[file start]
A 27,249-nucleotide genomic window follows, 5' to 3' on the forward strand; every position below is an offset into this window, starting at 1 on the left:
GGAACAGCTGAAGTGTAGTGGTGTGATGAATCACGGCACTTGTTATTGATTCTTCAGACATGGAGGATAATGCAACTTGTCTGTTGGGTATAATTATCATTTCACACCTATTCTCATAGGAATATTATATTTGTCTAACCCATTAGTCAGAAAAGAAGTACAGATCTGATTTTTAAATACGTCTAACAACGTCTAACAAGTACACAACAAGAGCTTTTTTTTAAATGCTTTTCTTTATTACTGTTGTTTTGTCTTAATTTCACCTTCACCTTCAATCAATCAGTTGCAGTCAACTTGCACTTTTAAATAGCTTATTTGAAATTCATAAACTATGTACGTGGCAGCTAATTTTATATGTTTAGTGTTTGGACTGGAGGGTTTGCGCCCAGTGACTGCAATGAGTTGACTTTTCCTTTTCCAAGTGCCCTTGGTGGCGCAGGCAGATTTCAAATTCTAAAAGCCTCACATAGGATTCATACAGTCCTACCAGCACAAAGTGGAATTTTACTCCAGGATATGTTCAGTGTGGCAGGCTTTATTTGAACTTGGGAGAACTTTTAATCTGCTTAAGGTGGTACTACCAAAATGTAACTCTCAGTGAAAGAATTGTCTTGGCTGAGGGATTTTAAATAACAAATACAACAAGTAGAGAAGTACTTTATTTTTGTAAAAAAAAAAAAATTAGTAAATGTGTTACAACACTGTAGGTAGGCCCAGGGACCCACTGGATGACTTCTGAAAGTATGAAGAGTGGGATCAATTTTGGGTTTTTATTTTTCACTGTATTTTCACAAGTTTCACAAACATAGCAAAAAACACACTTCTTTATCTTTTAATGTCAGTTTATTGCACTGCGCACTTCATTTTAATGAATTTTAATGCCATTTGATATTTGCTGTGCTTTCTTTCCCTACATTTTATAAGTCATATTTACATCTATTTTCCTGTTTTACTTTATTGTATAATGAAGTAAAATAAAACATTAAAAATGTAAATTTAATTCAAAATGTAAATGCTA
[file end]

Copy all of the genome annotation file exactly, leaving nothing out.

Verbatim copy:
A 27,249-nucleotide genomic window follows, 5' to 3' on the forward strand; every position below is an offset into this window, starting at 1 on the left:
GGAACAGCTGAAGTGTAGTGGTGTGATGAATCACGGCACTTGTTATTGATTCTTCAGACATGGAGGATAATGCAACTTGTCTGTTGGGTATAATTATCATTTCACACCTATTCTCATAGGAATATTATATTTGTCTAACCCATTAGTCAGAAAAGAAGTACAGATCTGATTTTTAAATACGTCTAACAACGTCTAACAAGTACACAACAAGAGCTTTTTTTTAAATGCTTTTCTTTATTACTGTTGTTTTGTCTTAATTTCACCTTCACCTTCAATCAATCAGTTGCAGTCAACTTGCACTTTTAAATAGCTTATTTGAAATTCATAAACTATGTACGTGGCAGCTAATTTTATATGTTTAGTGTTTGGACTGGAGGGTTTGCGCCCAGTGACTGCAATGAGTTGACTTTTCCTTTTCCAAGTGCCCTTGGTGGCGCAGGCAGATTTCAAATTCTAAAAGCCTCACATAGGATTCATACAGTCCTACCAGCACAAAGTGGAATTTTACTCCAGGATATGTTCAGTGTGGCAGGCTTTATTTGAACTTGGGAGAACTTTTAATCTGCTTAAGGTGGTACTACCAAAATGTAACTCTCAGTGAAAGAATTGTCTTGGCTGAGGGATTTTAAATAACAAATACAACAAGTAGAGAAGTACTTTATTTTTGTAAAAAAAAAAAAATTAGTAAATGTGTTACAACACTGTAGGTAGGCCCAGGGACCCACTGGATGACTTCTGAAAGTATGAAGAGTGGGATCAATTTTGGGTTTTTATTTTTCACTGTATTTTCACAAGTTTCACAAACATAGCAAAAAACACACTTCTTTATCTTTTAATGTCAGTTTATTGCACTGCGCACTTCATTTTAATGAATTTTAATGCCATTTGATATTTGCTGTGCTTTCTTTCCCTACATTTTATAAGTCATATTTACATCTATTTTCCTGTTTTACTTTATTGTATAATGAAGTAAAATAAAACATTAAAAATGTAAATTTAATTCAAAATGTAAATGCTA